The History Of Beer

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Beer and ales have been much loved throughout British history, with the beverage still enjoying widespread popularity today. Kent and East Sussex are at the centre of the UK hop and beer industry with most of the country’s hop farms still clustered within the area. There are numerous large and craft breweries in the area for any visitors to try in order to get a taste for the local brews.

That said, the history of beer and other fermented drinks is in many ways the history of human civilization, with many ancient empires and civilisations drinking early forms of beer daily. The fermentation of sugars is a natural process often seen in fruit; many foraging animals will show a strong preference for fruit that has begun fermenting. The fermentation process and the alcohol content of these fermented drinks prevented the water from spoiling or growing microbes, as well as having extra calories that for labourers and workers would be sorely needed throughout the day. The first known beer regularly drunk originated around 5000 years ago in Mesopotamia, where the Goddess of Brewing was known as Ninkasi. The hymns to the goddess not only praised Ninkasi, but also included the recipes used for brewing.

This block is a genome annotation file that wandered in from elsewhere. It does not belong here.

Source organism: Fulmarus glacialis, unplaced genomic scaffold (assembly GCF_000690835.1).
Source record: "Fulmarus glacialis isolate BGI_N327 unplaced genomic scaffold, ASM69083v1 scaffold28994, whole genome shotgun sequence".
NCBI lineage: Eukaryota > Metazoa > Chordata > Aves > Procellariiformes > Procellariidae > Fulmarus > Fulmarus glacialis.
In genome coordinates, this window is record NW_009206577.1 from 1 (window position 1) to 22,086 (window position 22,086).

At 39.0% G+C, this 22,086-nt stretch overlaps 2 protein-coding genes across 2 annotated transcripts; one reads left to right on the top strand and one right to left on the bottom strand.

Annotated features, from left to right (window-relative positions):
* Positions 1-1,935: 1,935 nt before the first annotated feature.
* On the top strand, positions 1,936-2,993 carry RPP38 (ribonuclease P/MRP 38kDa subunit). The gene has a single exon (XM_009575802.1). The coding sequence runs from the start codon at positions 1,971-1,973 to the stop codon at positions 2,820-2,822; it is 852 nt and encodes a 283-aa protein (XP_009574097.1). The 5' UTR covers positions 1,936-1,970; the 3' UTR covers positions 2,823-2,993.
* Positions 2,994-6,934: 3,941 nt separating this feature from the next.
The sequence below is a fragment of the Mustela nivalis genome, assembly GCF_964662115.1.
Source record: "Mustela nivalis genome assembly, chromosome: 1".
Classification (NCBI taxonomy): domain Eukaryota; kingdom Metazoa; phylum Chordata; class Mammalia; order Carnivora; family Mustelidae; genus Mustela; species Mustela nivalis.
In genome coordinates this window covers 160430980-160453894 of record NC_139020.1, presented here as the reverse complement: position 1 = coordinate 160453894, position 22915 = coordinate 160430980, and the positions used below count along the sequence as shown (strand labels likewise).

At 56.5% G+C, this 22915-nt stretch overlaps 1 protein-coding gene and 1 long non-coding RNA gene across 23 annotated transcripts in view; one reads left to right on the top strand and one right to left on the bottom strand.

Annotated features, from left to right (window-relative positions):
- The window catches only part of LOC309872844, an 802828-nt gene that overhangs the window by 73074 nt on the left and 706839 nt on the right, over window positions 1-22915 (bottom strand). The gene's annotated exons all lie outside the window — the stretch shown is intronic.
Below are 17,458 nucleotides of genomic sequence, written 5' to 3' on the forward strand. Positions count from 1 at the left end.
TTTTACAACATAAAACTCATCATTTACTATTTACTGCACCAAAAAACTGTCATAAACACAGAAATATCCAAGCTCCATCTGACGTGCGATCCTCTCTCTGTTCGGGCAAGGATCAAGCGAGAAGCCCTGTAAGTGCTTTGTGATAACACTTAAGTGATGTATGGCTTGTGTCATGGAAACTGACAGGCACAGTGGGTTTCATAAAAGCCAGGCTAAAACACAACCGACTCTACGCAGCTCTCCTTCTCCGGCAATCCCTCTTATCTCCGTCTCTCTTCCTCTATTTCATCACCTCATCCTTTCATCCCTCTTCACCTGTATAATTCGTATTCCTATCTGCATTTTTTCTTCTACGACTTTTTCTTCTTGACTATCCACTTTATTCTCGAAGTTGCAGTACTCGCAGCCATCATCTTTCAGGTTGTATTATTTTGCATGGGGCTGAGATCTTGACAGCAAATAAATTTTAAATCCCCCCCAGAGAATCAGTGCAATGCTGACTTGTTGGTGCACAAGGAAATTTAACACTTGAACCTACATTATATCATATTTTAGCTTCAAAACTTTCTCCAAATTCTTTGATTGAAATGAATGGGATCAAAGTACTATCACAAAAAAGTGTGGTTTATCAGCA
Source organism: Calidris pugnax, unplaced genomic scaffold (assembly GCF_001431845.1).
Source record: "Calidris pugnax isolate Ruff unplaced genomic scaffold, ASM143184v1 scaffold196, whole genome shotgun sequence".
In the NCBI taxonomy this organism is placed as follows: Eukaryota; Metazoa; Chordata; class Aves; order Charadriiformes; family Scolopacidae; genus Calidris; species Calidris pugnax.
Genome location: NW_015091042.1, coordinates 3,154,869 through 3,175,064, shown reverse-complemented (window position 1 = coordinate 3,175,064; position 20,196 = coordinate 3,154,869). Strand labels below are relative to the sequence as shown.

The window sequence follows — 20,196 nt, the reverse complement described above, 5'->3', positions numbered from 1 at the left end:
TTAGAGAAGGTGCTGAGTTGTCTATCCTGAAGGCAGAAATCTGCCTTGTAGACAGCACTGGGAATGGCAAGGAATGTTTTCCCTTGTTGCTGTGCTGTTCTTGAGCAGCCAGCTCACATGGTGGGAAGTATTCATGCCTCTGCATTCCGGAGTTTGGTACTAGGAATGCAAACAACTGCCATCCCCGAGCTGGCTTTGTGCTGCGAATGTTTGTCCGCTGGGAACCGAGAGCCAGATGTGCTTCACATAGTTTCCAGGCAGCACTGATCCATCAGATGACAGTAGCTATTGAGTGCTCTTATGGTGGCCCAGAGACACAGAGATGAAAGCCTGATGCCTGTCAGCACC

What is Beer?

In its purest form beer is a fermented drink made using water, hops, malt and yeast. However, the term beer is an umbrella term that can actually be applied to a wide range of drinks. Most beers fall under the varieties of ale and lager, with each having a different flavour and appearance. Ales are made with top-fermenting yeast cultures that work in warm temperatures; ales are far easier to produce, store and then sell, making them popular with craft breweries. Popular ales include Guinness, stout and IPAs.

Lagers are made with bottom-fermenting yeasts that work in cold temperatures and which often take a long time to ferment. Lagers are by far the more dominant beer commercially, with many popular brands such as Peroni, Amstel, Moretti and Carling to name a few. Lagers tend to have a crisper taste compared to ales.

Here are some other types of beer, and what differentiates them from the rest:

  • Stout – A very dark and rich ale that is popular in Britain and Ireland. The most iconic stout is Guinness. This dark ale is a heavier version of the lighter British ales.
  • Indian Pale Ale (IPA) – A new style of beer was created when British sailors heading to India hung hops around the beer barrels to preserve them. In the process. the hops lost their fruity flavour, leading to a rather bitter and hoppy beer.
  • Wheat Beers – A wheat beer is made up of at least 50% wheat. Most beers are made from barley or rye, and in comparison wheat beers tend to be light, citrusy and refreshing.
  • Pale Ale – Known for a light golden colour and a rich flavour that is not too overwhelming, pale ales originated in the UK, but are now most popular as the ale of choice in the American craft beer scene.
  • English Bitter – English bitter beers are named for the slightly bitter taste and aroma that the hops used in the process of brewing lend the brew. One of the most popular beer drinks in the UK, most pubs or bars will have at least one bitter on tap.

Early Beer